Postby eagle33 » Sun Nov 06, 2011 12:28 pm

You might also look at the magnetic prop balancer offered by headsuprc.com. This is a nice balancer and Heads Up RC is a terrific online hobby shop - marvelous customer service, online assistance, and advice.
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Re: Prop balancers

Postby Keith » Sun Nov 06, 2011 1:55 pm

I got a Hobby King one a while ago that had a couple of balance points... You can balance the heads of your helis as well...

I lost my long spirit level recently... All the time it was only a few feet from me.... On the garage roof....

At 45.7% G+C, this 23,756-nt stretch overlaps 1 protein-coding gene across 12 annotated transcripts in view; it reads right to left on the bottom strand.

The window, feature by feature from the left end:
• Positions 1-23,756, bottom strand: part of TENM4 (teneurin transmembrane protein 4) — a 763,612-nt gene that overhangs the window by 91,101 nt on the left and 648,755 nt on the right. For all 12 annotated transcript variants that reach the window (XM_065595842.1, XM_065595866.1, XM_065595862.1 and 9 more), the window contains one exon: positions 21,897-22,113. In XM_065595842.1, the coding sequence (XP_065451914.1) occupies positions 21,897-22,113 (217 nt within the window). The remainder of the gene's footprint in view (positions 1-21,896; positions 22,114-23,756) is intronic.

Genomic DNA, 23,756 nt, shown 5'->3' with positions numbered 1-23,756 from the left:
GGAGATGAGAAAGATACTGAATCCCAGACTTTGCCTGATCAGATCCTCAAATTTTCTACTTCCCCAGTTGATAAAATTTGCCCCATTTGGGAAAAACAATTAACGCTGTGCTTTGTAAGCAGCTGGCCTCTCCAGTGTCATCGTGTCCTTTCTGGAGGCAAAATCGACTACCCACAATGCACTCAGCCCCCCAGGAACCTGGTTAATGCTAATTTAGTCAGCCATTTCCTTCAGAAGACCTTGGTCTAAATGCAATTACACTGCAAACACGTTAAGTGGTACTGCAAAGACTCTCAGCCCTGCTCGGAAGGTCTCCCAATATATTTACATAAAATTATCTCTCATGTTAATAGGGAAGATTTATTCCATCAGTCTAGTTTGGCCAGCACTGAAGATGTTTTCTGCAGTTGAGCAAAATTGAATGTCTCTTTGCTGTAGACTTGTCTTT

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Re: Prop balancers

Postby Flash1940 » Thu Nov 24, 2011 3:50 am

I've had this one http://www3.towerhobbies.com/cgi-bin/WT ... &search=Go for several years and has been a good one. Find a good place to keep it because it's easy to lose. With a couple of those strong magnets and a C clamp you can do the same as those fancy ones that are bigger....take up more space in your shop and won't fit in your pocket very well. For prop sizes up to 12" it is fine. For you giant scale guys....you'll need to go for a different method.

Flash
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Re: Prop balancers

Postby quarry44 » Thu Nov 24, 2011 8:40 pm

Here's my prop balancer:
http://reviews.turbometal.com/diy-nissa ... djustment/
Did I mention I was che.........er financially prudent? :mrgreen: